Despite the benefits of forgiveness to our psychological and emotional state, it can still be extremely difficult to achieve. So what can we do if the techniques we have already explored don't work? We work on treating ourselves gently.We work on showing ourselves love and forgiveness in small ways. When it seems too difficult to forgive ourselves for the ways we have hurt others, or the things we have done that we knew we should not do, start small. If you start to have a negative thought about yourself, work on recognizing it and replacing it with a positive affirmation. When you think of something you have done that was hurtful, remind yourself of something you have done that brought someone else joy or comfort. Focus on comforting yourself rather than replaying all of your wrong choices in your head.
As you find yourself growing more and more emotionally healthy and healed, it is time to start looking toward the future. Recognizing what has happened to you, and the strength and willpower it took to come out on the other end of it should begin to radiate from within you. Dealing with emotional trauma and disappointment is extremely difficult and is something to be proud of, no matter what the hurt or disappointment was from. With this experience behind you, you are ready to begin a new life as a new person. Or at the very least, you are ready to pick back up with your life with a healthier, more whole version of you at the center.
One of the things you'll want to spend some time considering is the ways you have changed throughout your experience. Do not be confused -- you are no longer the same person that you were prior to your trauma or disappointment. It may be that a lot of you has changed; it may be that you are very similar to the old you. Either way, your experience has taught you important lessons -- and more importantly -- you have shown yourself how to care for your own well-being and pursue your own health, regardless of the difficulties.
Now, decide to be that. Seriously. Brainstorm things that you can do or say to encourage those positive attributes within yourself. Practice recognizing unhealthy or undesirable habits and changing them as you go. Although much of your personality will be the way it always has been, there is still a lot you can do to become the loving, supportive, and healthy person you want to be. If you make it your priority, you can continue to grow and change in positive ways that will help you maintain your emotional health.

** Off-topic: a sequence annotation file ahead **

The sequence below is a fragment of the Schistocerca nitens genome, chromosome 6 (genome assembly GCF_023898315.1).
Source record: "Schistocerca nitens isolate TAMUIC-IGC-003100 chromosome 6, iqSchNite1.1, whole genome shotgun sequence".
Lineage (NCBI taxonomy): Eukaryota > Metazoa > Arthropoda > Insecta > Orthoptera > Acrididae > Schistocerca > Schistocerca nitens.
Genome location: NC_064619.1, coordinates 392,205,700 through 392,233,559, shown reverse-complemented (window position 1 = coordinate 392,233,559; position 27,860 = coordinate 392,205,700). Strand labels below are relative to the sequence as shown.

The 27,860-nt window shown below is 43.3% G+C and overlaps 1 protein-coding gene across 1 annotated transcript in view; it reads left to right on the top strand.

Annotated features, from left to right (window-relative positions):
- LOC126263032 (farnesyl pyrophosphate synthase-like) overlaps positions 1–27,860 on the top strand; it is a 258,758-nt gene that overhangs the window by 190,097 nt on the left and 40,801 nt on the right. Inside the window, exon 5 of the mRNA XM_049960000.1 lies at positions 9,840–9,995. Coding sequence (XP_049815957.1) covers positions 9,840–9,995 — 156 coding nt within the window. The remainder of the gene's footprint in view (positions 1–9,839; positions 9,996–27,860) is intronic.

Now that you are embracing your new self, it is time to move forward with your life. Again, you may decide that you want your life to be radically different than it was before (or it may have to be although not of your choosing), or you may simply be ready to pick back up with essentially the same life that you have had. There is no wrong way to proceed as long as you are committed to maintaining your emotional health and well-being. For some people, that may mean radical changes in their life while others may find that simply taking some dedicated time on a regular basis to reaffirm them will be sufficient.
For the best maintenance of your emotional health, practice one or more of these techniques on a regular basis. Maintaining a journal or a meditative practice, for example, will help you be better equipped to handle new challenges and struggles, as well as instances where the old ones may crop up. Taking 15 to 20 minutes a day may make all of the difference in maintaining your well-being. If you do this, you will also be better equipped to recognize when you may need more support as well.